Does it seem like a similar bike would work for light touring?
Most of these bikes probably have a rear rack braze on and fender mount. The front holes are only for fenders. For light touring, you need not concern yourself with a front rack. Don't need to. If you're into this kind of bikes, then you're probably be happy touring with a cyclocross. They are an ideal platform for light touring, can go off-road and the double crankset with a Tiagra 10 speed 12-30 can put you down to a low 30" gear. If you're strong and fit and have light camping gear, you can make up a 22% grade with a 30" gear. Want to take a lot at the Raleigh RX 1.0 w? If you want smooth shifting, look at least a Shimano 105 grouppo or the SRAM grouppo. Sora is ok; but it is low end.
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Old 06-04-12, 10:50 PM
  #21  
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You probably do not need to worry about heel strike if you are only 5'3" and have women feet because small frames have pretty much the same chain stay length as large frames meant for taller people with bigger feet.

You should really consider a folding bike. Perhaps something like this http://www.amazon.com/Giordano-Foldi...7871815&sr=1-6. While cheap ones are probably not sub-20, it's probably more the bulkiness instead of weight that makes carrying a regular bike up flights of stairs difficult. Because they have smaller wheels and less frame material, you can find 25 lbs folding bikes for under $300. Have someone swap out the bottom bracket and rear derailleur for as high of a quality as you want and tension the wheels and you're good to go. They are also very upright.
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Old 06-05-12, 12:11 AM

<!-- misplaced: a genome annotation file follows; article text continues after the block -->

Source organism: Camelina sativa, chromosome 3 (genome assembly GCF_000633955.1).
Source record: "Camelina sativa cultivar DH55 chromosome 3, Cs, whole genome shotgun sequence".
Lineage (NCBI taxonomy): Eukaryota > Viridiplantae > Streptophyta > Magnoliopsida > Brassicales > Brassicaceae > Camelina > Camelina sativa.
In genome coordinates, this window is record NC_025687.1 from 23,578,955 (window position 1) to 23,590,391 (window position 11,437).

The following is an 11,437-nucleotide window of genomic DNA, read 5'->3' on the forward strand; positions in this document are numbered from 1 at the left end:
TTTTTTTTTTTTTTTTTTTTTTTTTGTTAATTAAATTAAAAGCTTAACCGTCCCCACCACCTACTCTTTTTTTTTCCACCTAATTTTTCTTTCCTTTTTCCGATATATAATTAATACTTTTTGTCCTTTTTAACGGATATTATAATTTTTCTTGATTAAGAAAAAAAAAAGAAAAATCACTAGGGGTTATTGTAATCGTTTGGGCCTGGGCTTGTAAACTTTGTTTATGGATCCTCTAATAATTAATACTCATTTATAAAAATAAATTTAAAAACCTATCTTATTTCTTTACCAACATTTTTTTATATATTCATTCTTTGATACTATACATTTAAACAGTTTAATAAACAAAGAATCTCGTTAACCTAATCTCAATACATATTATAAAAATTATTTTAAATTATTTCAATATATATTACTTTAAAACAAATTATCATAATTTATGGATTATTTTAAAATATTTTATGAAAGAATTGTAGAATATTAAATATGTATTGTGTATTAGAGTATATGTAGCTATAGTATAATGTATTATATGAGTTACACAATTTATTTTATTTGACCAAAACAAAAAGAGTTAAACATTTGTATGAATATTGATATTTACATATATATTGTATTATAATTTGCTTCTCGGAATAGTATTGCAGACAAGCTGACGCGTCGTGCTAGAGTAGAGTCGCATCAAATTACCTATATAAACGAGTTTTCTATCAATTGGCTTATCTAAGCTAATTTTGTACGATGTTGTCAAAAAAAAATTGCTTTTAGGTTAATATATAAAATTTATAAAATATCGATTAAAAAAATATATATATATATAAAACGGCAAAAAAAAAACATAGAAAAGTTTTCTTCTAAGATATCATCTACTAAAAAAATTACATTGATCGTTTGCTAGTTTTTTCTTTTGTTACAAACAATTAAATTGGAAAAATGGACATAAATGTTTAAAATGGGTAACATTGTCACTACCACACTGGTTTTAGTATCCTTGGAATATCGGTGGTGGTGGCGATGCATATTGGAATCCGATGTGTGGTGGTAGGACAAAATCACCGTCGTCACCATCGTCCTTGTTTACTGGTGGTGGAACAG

#22  
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Originally Posted by fietsbob View Post
Riding a noodly flexing bike for months, just to save a pound..
is something I want to skip.
Not likely to be a problem for this rider. I'm of similar build and most bikes are stiff as a church to me, as I don't have the mass or muscle to flex the frames.
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Old 06-05-12, 12:56 AM
  #23  
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Perhaps if you pull a trailer..
rear racks are a lever with weight in the bags, it is that mass that
sends light steel frames swaying sideways, with every pedal stroke..

fully supported rides, are not putting the weight on the racks .

so .. if riding weight matters a lot , do fully supported rides.

Last edited by fietsbob; 06-05-12 at 10:26 AM.
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Old 06-05-12, 08:10 AM
  #24  
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Out of the cyclocross options people are suggesting, does anyone know of options that have the capacity for a front rack? Or could a freeload rack be used http://www.freeload.co.nz/pages/9/products ?

Since there are lots of posts in this thread now (thanks all), I just wanted to reiterate that I mostly want this for fast city biking with occasional bike camping (on road but with some hills and I'm not especially fit). I have access to a decent 1 year old MTB around 25lbs that I don't ever use because it's slow and heavy from my perspective. Whereas when I've tried road bikes at the LBS, they feel soooo much quicker and nicer. I just need something that will do occasional double duty.

Definitely won't be pulling a trailer!

I don't have any opportunity to try the Bike Fridays till I get to the US, but I have been checking out their preloved page, so that is an option I'm looking forward to checking out when I can see how they feel to ride for myself since they have an NYC distributor.
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Old 06-05-12, 08:30 AM
  #25  
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Originally Posted by fietsbob View Post
Perhaps if you pull a trailer.. rear racks are a lever with weight in the bags,
sends light steel frames swaying with every pedal stroke
I'd agree that very light steel frames can be noodly, but light aluminium or carbon frames can be quite stiff. Since the OP weighs 110 pounds and says they own ultralight backpacking gear it is quite possible that a very light bike might work out fine for them, maybe even a pretty noodly one. 110 pounds of rider and 15-20 pounds of gear isn't going to tax most frames even very light ones.